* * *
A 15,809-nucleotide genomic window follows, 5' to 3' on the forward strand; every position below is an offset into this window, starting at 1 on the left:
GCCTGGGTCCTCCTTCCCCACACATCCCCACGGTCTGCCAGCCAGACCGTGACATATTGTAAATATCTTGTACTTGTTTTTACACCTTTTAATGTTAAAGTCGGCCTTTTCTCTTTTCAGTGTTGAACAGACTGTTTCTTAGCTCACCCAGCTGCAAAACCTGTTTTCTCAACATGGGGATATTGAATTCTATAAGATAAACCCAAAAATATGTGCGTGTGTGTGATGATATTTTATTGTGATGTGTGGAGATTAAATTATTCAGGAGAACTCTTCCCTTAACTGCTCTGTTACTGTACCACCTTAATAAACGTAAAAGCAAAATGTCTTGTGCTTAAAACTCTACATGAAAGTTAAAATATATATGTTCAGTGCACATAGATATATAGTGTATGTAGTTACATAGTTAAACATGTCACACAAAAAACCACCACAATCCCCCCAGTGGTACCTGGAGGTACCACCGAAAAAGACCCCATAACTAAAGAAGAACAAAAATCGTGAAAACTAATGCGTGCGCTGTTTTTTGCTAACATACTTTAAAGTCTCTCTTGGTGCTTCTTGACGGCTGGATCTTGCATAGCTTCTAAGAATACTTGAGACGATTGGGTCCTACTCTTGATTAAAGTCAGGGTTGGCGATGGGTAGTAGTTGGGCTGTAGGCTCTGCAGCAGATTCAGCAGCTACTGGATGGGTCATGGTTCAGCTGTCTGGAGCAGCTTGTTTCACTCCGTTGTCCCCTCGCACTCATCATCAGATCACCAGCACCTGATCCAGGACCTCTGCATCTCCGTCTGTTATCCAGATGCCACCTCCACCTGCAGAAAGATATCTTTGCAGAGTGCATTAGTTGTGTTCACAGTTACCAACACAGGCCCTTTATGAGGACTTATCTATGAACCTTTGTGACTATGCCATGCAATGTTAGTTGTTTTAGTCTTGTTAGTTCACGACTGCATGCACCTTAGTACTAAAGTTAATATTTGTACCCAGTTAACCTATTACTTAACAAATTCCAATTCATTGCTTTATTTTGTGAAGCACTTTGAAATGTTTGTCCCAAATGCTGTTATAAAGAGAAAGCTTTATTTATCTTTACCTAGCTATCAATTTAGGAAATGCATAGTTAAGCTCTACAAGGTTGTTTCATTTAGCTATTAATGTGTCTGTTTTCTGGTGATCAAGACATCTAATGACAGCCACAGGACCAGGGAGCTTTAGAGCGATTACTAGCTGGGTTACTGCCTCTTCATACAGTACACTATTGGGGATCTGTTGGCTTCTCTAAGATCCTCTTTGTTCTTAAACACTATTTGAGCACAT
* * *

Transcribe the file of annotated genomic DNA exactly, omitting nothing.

A 15,809-nucleotide genomic window follows, 5' to 3' on the forward strand; every position below is an offset into this window, starting at 1 on the left:
GCCTGGGTCCTCCTTCCCCACACATCCCCACGGTCTGCCAGCCAGACCGTGACATATTGTAAATATCTTGTACTTGTTTTTACACCTTTTAATGTTAAAGTCGGCCTTTTCTCTTTTCAGTGTTGAACAGACTGTTTCTTAGCTCACCCAGCTGCAAAACCTGTTTTCTCAACATGGGGATATTGAATTCTATAAGATAAACCCAAAAATATGTGCGTGTGTGTGATGATATTTTATTGTGATGTGTGGAGATTAAATTATTCAGGAGAACTCTTCCCTTAACTGCTCTGTTACTGTACCACCTTAATAAACGTAAAAGCAAAATGTCTTGTGCTTAAAACTCTACATGAAAGTTAAAATATATATGTTCAGTGCACATAGATATATAGTGTATGTAGTTACATAGTTAAACATGTCACACAAAAAACCACCACAATCCCCCCAGTGGTACCTGGAGGTACCACCGAAAAAGACCCCATAACTAAAGAAGAACAAAAATCGTGAAAACTAATGCGTGCGCTGTTTTTTGCTAACATACTTTAAAGTCTCTCTTGGTGCTTCTTGACGGCTGGATCTTGCATAGCTTCTAAGAATACTTGAGACGATTGGGTCCTACTCTTGATTAAAGTCAGGGTTGGCGATGGGTAGTAGTTGGGCTGTAGGCTCTGCAGCAGATTCAGCAGCTACTGGATGGGTCATGGTTCAGCTGTCTGGAGCAGCTTGTTTCACTCCGTTGTCCCCTCGCACTCATCATCAGATCACCAGCACCTGATCCAGGACCTCTGCATCTCCGTCTGTTATCCAGATGCCACCTCCACCTGCAGAAAGATATCTTTGCAGAGTGCATTAGTTGTGTTCACAGTTACCAACACAGGCCCTTTATGAGGACTTATCTATGAACCTTTGTGACTATGCCATGCAATGTTAGTTGTTTTAGTCTTGTTAGTTCACGACTGCATGCACCTTAGTACTAAAGTTAATATTTGTACCCAGTTAACCTATTACTTAACAAATTCCAATTCATTGCTTTATTTTGTGAAGCACTTTGAAATGTTTGTCCCAAATGCTGTTATAAAGAGAAAGCTTTATTTATCTTTACCTAGCTATCAATTTAGGAAATGCATAGTTAAGCTCTACAAGGTTGTTTCATTTAGCTATTAATGTGTCTGTTTTCTGGTGATCAAGACATCTAATGACAGCCACAGGACCAGGGAGCTTTAGAGCGATTACTAGCTGGGTTACTGCCTCTTCATACAGTACACTATTGGGGATCTGTTGGCTTCTCTAAGATCCTCTTTGTTCTTAAACACTATTTGAGCACAT